Former Grand Prix racer Philippe Streiff is today celebrating his 57th birthday!
Streiff started in 53 Grands Prix between 1984 and 1988 (finishing once on the podium) before a pre-race testing accident at Rio de Janeiro behind the wheel of an AGS in 1989 saw him confined to a wheelchair.
The tall Frenchman was a late arrival to motorsport after winning the Volant Motul competition at the Nogaro racing school in 1977, aged 22. The following year, he competed in French Formula Renault, finishing fifth overall with one win. He jumped straight into European Formula 3 the following year, spending two seasons there before dropping back to the French championship, which he won.
This led to him joining the Formula 2 championship in 1982 and he stayed there for three seasons, impressing many with his efforts driving for the tiny AGS team. He finally won a race – his last in the championship, it would turn out – at Brands Hatch, before he was called up to drive a third car for the Renault F1 team at the Portuguese Grand Prix.
A full-time F1 drive was not forthcoming, and so he joined AGS in the new Formula 3000 championship, before he was called up to the Ligier F1 team mid-season to replace the crash-prone Andrew de Cesaris.
When Ligier skipped the South African Grand Prix, he joined Tyrrell and promptly finished third at the season-ending Australian Grand Prix, finishing the race with three wheels after collecting team-mate Jacques Laffite!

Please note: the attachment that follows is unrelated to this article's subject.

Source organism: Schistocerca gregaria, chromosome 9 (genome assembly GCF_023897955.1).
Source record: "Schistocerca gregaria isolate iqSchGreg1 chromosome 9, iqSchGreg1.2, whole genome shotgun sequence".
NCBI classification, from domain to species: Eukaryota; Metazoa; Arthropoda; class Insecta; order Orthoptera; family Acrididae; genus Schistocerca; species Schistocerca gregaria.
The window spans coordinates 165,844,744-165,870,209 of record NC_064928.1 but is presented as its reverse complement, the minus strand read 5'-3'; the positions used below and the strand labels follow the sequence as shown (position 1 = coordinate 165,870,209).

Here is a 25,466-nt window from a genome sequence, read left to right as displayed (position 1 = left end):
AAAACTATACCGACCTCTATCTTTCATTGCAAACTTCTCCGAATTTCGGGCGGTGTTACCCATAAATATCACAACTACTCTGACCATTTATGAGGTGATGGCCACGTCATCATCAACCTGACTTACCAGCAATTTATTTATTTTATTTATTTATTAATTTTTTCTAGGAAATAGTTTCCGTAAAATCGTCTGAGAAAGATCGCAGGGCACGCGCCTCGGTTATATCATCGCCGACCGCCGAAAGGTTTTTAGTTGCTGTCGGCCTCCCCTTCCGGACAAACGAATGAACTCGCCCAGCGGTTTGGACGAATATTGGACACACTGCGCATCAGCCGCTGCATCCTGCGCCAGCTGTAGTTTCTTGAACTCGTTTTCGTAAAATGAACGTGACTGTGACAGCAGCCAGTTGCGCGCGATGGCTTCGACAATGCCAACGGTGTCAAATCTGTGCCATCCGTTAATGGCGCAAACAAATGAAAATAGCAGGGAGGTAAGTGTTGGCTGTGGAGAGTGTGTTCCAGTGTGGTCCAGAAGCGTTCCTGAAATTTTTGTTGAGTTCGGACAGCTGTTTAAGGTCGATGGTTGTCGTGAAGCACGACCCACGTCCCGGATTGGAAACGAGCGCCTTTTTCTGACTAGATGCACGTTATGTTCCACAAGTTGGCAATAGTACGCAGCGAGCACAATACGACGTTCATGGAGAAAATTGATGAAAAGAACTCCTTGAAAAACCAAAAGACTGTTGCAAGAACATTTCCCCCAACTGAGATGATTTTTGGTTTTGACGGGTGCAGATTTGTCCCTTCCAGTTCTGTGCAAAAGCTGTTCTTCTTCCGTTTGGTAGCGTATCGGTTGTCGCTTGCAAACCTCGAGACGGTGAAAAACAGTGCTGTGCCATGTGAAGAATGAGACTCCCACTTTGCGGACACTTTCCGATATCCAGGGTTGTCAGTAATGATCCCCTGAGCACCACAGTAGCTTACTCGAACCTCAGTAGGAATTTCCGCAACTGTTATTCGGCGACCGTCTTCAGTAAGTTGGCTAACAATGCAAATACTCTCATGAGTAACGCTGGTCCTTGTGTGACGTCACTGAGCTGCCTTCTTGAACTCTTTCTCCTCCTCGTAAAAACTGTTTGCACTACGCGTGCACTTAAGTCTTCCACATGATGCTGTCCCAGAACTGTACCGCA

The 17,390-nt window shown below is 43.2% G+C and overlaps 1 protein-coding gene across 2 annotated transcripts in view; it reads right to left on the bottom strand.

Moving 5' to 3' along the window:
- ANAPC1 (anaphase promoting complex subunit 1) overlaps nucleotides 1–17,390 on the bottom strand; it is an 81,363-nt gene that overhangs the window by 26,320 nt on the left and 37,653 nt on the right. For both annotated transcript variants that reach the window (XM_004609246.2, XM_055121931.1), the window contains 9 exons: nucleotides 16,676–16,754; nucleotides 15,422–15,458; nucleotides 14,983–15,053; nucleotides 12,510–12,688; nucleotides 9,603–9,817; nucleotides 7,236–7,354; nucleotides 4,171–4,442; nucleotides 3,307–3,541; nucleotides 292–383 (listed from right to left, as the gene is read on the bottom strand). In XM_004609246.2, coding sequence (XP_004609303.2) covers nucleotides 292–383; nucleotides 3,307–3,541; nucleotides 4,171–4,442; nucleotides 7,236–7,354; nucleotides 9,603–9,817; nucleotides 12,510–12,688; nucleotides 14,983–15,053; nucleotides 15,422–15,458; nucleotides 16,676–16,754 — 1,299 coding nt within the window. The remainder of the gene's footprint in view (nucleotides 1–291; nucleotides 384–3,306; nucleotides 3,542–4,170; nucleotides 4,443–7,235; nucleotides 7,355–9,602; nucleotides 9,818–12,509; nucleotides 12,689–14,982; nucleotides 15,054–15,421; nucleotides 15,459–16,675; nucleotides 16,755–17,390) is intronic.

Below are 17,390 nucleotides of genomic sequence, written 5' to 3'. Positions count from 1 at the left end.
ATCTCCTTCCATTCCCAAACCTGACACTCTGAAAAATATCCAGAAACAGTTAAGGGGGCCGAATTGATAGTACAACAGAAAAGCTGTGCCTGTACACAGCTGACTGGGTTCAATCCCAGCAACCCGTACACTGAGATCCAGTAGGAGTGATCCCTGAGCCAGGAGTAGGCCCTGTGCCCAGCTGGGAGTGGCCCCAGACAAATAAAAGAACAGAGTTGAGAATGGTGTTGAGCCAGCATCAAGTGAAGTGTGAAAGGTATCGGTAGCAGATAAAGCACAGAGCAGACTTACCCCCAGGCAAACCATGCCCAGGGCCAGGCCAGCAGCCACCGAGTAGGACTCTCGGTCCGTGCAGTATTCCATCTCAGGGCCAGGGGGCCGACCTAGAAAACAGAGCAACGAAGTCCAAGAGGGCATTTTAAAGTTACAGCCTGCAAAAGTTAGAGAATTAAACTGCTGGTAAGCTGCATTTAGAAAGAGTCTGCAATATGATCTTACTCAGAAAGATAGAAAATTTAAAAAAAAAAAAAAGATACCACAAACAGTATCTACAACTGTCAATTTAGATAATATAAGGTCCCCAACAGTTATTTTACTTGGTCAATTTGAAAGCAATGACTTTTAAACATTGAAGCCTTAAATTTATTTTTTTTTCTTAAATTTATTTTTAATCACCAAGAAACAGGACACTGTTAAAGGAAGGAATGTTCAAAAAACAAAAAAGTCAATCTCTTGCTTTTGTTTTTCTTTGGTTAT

This result – not to mention some support from Renault – saw Streiff signed full-time by Tyrrell for 1986, but this generated few results and he stayed with the team for 1987, although it was now running Ford engines.
Overshadowed by team-mate Jonathan Palmer, he switched to his old friends at AGS (having now graduated to F1), and he helped build the little team into a very impressive midfield outfit in little time at all.
Tragically, a pre-season testing accident at Rio de Janeiro – coupled with a lack of prompt medical attention – saw Philippe suffer several neck injuries that rendered him paralysed.
Years of rehabilitation has reduced the effects of his paralysis, and he was now concentrated his efforts on building a range of successful business ventures, including the annual Bercy karting event and setting up a company that converts cars for disabled drivers.
[Images via Flickr, LAT, Paris Match, The Cahier Archive]
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